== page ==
In an ex tempore decision in Atlas Construction Group Pty Limited v Fitz Jersey Pty Limited [2017] NSWSC 72, his Honour Justice McDougall held that Fitz Jersey Pty Limited was not entitled to an interim injunction requiring AUD11 million received by Atlas Construction Group Pty Ltd pursuant to a garnishee order to be paid into court whilst Fitz Jersey pursued its application to set aside an adjudicator’s determination.

To read the full alert on K&L Gates HUB, click here.

Third Party Funding for Arbitration in Hong Kong

By Sacha Cheong and Dominic Lau, K&L Gates, Hong Kong

Given the highly technical and complex nature of the activities in the construction industry, to provide familiarity and certainty, and to save time and (legal and administrative) costs, standard form contracts are widely in use. Arbitration agreements are contained in most standard form contracts for similar reasons.

Traditionally, parties to construction disputes rely on their own financial resources to pay for legal representation in arbitration. This may soon undergo substantial changes as third party funders become much more active in this area.

Many jurisdictions such as the United Kingdom, and more recently Singapore, already permit third party funding for arbitration.

The Hong Kong Government is in the process of introducing similar legislation in Hong Kong, along with various safeguards to ensure ethical standards are maintained and to prevent abuse. The law relating to maintenance and champerty, which is still punishable as a criminal offence, will no longer be applicable to Hong Kong arbitration.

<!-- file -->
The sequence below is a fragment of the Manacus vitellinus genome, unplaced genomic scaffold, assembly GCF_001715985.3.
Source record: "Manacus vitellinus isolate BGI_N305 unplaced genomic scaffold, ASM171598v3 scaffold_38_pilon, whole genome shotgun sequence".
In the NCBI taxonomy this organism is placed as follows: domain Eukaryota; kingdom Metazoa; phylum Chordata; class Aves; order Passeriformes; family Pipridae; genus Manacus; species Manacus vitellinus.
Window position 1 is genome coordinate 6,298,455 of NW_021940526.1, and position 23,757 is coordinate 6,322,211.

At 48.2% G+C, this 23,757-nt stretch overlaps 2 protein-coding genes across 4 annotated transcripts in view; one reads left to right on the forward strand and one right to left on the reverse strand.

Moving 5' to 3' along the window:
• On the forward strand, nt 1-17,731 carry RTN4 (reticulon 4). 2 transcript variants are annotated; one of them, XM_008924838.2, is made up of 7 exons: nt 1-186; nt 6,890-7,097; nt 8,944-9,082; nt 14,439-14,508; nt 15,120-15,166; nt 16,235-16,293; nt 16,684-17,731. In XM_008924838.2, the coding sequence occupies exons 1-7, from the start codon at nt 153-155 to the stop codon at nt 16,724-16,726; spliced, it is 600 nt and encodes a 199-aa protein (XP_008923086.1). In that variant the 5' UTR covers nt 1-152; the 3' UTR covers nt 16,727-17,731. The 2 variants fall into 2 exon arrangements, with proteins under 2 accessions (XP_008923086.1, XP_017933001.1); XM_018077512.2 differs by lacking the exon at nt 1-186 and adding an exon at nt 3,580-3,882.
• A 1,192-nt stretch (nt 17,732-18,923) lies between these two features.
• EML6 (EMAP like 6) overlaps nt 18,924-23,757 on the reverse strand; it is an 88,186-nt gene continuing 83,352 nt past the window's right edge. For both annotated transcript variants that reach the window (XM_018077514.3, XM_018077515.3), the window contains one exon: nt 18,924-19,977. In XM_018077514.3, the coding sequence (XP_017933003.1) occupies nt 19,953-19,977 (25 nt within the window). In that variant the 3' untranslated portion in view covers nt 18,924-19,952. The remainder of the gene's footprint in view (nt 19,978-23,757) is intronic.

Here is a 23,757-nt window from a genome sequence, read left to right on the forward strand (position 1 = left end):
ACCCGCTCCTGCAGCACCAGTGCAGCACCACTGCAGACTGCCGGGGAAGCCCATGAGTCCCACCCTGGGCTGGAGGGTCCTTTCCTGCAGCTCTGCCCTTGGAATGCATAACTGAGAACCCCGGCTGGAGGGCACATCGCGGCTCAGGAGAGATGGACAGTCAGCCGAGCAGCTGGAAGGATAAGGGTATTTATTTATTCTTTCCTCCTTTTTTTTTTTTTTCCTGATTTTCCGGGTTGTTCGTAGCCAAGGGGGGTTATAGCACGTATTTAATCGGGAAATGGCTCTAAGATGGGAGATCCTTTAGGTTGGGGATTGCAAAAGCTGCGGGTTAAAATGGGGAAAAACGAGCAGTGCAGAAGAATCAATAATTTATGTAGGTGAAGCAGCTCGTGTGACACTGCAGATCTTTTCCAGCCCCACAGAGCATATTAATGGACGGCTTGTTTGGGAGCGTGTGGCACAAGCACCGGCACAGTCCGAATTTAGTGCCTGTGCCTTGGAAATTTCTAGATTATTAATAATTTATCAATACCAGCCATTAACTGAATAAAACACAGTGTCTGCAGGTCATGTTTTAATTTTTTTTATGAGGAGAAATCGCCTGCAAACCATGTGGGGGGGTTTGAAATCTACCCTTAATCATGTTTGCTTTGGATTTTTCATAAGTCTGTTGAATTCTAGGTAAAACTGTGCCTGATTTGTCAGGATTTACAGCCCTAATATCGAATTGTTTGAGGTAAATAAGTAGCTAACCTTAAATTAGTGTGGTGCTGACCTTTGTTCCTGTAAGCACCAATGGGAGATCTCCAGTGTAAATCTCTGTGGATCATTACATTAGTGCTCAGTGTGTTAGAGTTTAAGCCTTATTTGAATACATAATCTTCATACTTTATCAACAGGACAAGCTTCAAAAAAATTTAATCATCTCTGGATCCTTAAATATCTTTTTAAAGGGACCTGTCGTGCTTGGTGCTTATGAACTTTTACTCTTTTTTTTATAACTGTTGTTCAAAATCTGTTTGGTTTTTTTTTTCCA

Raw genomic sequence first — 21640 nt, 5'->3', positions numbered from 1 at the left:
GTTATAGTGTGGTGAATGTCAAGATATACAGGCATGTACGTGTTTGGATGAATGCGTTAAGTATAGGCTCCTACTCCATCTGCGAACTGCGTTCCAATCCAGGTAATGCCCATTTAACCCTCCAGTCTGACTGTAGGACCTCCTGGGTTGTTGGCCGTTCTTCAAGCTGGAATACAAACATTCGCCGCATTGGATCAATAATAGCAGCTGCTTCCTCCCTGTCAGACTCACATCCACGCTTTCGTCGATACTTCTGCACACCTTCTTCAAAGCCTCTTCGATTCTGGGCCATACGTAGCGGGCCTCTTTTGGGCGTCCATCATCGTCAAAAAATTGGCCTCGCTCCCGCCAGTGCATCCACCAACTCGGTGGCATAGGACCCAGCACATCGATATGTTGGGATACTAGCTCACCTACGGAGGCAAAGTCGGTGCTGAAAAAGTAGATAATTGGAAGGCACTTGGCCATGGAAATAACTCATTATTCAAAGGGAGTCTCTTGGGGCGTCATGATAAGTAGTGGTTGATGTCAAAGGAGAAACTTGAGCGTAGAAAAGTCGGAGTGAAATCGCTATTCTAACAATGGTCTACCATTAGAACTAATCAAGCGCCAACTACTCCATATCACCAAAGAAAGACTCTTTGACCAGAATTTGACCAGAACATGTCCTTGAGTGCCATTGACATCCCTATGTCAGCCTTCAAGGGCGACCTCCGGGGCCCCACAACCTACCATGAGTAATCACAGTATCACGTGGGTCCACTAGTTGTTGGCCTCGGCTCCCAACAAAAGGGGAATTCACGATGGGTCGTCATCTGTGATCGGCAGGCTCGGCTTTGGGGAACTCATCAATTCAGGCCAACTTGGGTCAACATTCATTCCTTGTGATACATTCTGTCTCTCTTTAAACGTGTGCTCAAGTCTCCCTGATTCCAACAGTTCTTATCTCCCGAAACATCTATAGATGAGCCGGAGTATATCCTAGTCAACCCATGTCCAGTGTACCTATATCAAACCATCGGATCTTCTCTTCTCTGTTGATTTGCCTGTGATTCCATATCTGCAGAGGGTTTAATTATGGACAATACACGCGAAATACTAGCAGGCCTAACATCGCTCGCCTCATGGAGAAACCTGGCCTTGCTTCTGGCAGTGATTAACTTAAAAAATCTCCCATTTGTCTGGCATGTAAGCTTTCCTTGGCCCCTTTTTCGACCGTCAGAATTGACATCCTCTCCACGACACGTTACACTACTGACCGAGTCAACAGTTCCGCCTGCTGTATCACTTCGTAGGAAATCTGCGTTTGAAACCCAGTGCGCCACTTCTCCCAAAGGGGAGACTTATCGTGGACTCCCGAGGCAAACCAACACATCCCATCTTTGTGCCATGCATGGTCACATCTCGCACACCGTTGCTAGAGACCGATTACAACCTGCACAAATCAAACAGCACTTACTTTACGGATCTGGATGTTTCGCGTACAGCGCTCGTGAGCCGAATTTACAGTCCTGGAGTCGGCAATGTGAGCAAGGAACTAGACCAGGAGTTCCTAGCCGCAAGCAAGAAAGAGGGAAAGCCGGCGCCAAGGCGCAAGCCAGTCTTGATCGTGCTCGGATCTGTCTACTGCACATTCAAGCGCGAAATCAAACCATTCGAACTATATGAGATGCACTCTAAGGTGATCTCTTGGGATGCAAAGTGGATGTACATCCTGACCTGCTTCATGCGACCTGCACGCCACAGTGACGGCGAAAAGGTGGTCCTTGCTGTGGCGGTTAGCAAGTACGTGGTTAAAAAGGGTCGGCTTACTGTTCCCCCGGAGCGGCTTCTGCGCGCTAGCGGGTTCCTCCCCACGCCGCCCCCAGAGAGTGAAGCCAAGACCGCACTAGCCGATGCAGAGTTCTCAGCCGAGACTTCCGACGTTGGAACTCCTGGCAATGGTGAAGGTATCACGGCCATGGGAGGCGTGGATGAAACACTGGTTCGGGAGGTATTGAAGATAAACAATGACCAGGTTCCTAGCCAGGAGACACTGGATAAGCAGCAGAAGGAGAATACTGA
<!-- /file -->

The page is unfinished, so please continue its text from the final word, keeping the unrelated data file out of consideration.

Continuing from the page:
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Unfair Contract Terms with Small Businesses: Implications for the Construction Industry

By Sandra Steele and Andrew Hales, K&L Gates, Sydney

The unfair contract term prohibitions in the Competition and Consumer Act 2010 (Cth) were recently extended to cover standard form contracts with small businesses.

The new law provides for unfair contract terms to be declared void and unenforceable. The relevant contract will then only continue to bind the parties insofar as it can operate without the unfair terms.

These changes may have significant impacts on the building and construction industry as terms typically found in construction contracts are likely to be subject to the prohibitions. We recommend that principals and contractors identify and review any standard form contracts they may have with small business counterparties that may be impacted by this new regime.

To read the full alert, click here.

Code Orange Moving to Green: New Building Code for Construction Sector

By Duncan Fletcher and Miriam Power, K&L Gates Perth

Background
The passing of the Registered Organisations Bill on by the Senate on Tuesday 22 November 2016 and the passage of the Building and Construction Industry (Improving Productivity) Bill (ABCC Bill) on 30 November 2016 following protracted negotiations between the government and the crossbench brings the two Bills the government used to trigger the double dissolution election earlier this year full circle.

Apart from re-establishing the construction regulator (the Australian Building and Construction Commissioner), the ABCC Bill, once enacted, will implement the Building and Construction Industry (Fair and Lawful Building Sites) Code (Code). The Code establishes an enforcement framework under which building industry participants may be excluded from tendering for or being awarded Commonwealth-funded building work if they are non-compliant.

To read the full alert on K&L Gates HUB, click here.